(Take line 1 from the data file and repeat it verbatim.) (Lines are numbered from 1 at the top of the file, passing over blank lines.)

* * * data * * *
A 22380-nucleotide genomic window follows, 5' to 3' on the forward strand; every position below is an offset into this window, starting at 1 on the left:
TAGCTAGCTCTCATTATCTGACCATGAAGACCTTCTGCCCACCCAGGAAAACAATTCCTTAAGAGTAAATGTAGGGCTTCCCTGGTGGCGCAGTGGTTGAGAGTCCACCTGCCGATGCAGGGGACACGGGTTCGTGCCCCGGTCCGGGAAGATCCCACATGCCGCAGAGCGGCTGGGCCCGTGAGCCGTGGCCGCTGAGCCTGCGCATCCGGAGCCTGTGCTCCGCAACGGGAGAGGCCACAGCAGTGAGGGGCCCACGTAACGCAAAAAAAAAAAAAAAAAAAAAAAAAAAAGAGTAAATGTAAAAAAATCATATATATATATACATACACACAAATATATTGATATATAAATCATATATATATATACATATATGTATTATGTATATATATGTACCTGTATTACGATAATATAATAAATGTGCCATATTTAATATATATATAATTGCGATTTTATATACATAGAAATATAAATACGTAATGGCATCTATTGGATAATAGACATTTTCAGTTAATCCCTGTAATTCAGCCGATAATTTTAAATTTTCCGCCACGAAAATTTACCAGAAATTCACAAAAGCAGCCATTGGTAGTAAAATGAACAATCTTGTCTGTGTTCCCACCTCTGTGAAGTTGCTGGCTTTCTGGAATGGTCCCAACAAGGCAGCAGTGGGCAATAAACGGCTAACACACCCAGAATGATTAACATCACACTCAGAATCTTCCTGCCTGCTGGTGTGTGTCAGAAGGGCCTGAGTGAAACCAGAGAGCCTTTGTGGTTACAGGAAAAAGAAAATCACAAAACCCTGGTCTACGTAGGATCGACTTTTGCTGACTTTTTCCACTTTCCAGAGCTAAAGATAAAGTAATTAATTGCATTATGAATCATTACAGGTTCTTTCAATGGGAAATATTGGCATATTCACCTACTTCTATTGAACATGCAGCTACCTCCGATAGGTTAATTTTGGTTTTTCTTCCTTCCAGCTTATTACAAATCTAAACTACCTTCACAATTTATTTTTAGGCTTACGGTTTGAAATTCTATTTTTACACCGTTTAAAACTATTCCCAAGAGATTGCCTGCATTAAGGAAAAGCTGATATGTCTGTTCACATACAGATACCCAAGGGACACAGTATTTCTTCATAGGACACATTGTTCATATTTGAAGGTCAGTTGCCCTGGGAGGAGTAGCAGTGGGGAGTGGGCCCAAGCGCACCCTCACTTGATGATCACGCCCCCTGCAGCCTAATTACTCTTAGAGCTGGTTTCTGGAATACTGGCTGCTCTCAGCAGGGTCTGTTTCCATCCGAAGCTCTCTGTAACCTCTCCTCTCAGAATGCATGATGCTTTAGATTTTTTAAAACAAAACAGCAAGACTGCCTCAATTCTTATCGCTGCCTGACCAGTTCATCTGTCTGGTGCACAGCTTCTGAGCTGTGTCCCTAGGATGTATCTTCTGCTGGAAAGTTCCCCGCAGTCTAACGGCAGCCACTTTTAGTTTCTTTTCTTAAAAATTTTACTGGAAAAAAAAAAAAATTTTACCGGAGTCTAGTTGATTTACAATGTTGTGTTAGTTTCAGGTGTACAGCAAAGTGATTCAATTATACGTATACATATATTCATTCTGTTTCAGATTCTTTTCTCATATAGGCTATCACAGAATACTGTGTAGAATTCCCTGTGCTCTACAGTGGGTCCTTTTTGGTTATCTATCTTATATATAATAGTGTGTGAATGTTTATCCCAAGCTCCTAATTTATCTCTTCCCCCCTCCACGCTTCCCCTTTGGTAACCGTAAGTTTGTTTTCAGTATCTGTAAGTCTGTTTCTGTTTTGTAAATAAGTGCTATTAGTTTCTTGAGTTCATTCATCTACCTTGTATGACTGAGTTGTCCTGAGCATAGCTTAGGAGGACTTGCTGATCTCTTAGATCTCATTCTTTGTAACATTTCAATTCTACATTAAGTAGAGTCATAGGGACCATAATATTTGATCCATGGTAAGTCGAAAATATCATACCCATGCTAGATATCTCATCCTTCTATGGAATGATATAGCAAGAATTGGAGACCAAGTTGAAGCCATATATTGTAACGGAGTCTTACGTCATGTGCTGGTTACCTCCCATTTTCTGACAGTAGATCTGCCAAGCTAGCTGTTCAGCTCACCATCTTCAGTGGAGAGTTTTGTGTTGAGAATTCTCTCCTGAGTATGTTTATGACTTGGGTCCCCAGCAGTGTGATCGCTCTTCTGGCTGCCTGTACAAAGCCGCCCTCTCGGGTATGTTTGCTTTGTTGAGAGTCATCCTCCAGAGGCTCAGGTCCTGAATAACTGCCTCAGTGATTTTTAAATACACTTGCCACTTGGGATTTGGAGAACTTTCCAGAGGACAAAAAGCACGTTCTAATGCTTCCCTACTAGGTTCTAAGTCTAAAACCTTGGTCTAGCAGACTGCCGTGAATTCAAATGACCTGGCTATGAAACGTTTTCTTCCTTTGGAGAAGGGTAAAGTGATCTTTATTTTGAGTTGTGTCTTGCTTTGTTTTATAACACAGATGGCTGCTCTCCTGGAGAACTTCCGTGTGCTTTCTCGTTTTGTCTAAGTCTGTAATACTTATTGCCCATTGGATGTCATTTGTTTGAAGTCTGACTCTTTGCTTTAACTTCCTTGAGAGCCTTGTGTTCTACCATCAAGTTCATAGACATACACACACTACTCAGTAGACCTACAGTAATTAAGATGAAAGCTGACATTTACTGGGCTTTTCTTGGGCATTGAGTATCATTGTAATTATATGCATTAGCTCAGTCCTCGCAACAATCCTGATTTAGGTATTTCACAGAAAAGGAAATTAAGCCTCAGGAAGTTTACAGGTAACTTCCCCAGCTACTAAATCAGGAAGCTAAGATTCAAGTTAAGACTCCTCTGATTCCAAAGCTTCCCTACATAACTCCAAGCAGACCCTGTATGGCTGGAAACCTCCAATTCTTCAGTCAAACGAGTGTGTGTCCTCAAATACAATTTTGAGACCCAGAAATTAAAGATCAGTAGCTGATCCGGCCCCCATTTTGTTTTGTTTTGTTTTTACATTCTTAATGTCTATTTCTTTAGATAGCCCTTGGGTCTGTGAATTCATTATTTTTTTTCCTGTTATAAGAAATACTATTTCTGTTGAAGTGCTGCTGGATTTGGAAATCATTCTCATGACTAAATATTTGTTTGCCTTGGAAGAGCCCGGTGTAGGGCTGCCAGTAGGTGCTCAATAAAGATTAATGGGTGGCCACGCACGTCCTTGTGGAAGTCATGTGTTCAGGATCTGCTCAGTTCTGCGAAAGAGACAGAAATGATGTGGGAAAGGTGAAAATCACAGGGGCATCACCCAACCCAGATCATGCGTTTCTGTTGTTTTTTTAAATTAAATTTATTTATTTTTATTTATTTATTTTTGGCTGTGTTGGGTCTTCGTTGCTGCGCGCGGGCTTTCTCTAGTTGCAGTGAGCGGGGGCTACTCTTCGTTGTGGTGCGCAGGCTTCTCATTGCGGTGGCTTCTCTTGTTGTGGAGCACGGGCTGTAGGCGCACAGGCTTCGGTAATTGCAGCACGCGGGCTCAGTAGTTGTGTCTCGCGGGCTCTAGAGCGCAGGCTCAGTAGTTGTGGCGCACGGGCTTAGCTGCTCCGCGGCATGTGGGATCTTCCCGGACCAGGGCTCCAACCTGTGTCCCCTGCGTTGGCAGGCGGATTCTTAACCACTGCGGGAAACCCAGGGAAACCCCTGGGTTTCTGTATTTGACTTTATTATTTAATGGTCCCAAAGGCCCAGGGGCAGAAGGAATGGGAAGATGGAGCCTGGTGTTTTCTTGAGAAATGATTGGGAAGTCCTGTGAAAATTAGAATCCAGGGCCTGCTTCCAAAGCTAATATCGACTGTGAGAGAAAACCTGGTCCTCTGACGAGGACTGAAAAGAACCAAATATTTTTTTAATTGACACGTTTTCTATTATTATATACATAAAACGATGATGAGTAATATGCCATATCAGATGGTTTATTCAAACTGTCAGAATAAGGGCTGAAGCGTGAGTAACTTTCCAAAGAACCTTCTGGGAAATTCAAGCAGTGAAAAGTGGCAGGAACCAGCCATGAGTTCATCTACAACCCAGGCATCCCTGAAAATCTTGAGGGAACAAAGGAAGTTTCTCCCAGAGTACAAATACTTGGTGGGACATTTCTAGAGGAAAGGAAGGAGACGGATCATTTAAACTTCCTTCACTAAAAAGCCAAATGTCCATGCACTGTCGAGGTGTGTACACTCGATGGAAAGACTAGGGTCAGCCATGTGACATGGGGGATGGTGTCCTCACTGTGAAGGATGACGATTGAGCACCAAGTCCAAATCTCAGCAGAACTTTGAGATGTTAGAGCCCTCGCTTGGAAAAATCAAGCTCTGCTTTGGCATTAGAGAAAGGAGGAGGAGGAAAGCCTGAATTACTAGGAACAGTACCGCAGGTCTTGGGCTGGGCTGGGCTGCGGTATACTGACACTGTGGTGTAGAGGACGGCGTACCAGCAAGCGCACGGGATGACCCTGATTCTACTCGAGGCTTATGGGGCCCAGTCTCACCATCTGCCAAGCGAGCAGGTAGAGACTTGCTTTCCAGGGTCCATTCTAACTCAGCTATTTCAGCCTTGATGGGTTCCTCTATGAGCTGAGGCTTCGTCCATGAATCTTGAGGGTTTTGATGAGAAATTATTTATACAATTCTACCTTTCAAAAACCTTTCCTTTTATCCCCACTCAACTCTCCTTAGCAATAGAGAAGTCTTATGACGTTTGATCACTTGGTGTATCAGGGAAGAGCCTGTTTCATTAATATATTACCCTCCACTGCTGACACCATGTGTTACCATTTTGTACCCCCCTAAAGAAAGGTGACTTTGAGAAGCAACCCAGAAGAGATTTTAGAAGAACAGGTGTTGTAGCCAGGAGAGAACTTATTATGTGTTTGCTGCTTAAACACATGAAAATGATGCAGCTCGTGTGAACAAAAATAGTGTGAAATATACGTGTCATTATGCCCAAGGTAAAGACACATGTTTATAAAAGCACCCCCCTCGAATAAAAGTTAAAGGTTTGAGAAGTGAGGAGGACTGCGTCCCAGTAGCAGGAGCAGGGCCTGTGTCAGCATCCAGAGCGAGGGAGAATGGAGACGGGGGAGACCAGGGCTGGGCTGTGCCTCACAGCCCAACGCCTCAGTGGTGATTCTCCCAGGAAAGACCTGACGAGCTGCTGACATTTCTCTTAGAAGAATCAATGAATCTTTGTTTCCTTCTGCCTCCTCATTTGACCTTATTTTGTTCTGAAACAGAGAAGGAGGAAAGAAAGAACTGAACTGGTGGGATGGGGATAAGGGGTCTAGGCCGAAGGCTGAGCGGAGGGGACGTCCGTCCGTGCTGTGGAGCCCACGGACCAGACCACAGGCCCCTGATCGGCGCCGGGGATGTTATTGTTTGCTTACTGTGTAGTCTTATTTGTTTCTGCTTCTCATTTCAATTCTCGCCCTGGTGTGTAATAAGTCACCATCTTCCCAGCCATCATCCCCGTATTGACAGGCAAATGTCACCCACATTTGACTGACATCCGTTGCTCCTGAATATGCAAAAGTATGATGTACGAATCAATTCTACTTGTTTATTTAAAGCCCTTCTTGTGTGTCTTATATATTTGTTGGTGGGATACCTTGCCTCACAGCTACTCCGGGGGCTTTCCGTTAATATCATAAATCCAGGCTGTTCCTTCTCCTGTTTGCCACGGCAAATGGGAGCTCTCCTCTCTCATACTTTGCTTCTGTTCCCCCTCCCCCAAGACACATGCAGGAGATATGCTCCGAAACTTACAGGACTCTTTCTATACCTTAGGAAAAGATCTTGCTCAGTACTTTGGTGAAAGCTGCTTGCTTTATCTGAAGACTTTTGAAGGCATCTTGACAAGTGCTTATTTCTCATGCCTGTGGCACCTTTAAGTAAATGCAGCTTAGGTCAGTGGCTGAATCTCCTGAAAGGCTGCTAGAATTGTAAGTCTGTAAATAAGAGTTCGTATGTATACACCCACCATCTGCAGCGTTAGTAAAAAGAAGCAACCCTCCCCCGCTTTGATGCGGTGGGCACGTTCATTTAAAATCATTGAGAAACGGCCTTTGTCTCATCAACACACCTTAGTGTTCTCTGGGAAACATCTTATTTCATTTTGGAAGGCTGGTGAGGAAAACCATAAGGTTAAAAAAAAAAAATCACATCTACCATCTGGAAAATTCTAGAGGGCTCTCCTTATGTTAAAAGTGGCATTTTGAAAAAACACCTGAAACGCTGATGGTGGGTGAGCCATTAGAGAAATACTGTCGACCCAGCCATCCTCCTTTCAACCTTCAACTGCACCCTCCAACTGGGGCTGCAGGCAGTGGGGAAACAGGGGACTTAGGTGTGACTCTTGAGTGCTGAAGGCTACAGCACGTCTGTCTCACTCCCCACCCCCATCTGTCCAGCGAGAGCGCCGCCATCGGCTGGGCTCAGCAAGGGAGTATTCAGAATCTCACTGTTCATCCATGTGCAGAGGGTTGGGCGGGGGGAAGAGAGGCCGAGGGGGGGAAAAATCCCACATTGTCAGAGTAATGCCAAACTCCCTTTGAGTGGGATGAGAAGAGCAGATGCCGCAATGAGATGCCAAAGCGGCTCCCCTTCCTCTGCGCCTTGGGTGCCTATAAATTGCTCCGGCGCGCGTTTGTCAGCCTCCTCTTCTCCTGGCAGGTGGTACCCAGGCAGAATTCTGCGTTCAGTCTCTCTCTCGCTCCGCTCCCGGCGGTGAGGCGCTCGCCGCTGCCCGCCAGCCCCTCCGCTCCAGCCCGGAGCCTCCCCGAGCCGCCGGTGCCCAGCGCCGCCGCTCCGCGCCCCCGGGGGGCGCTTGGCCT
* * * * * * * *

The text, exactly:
A 22380-nucleotide genomic window follows, 5' to 3' on the forward strand; every position below is an offset into this window, starting at 1 on the left: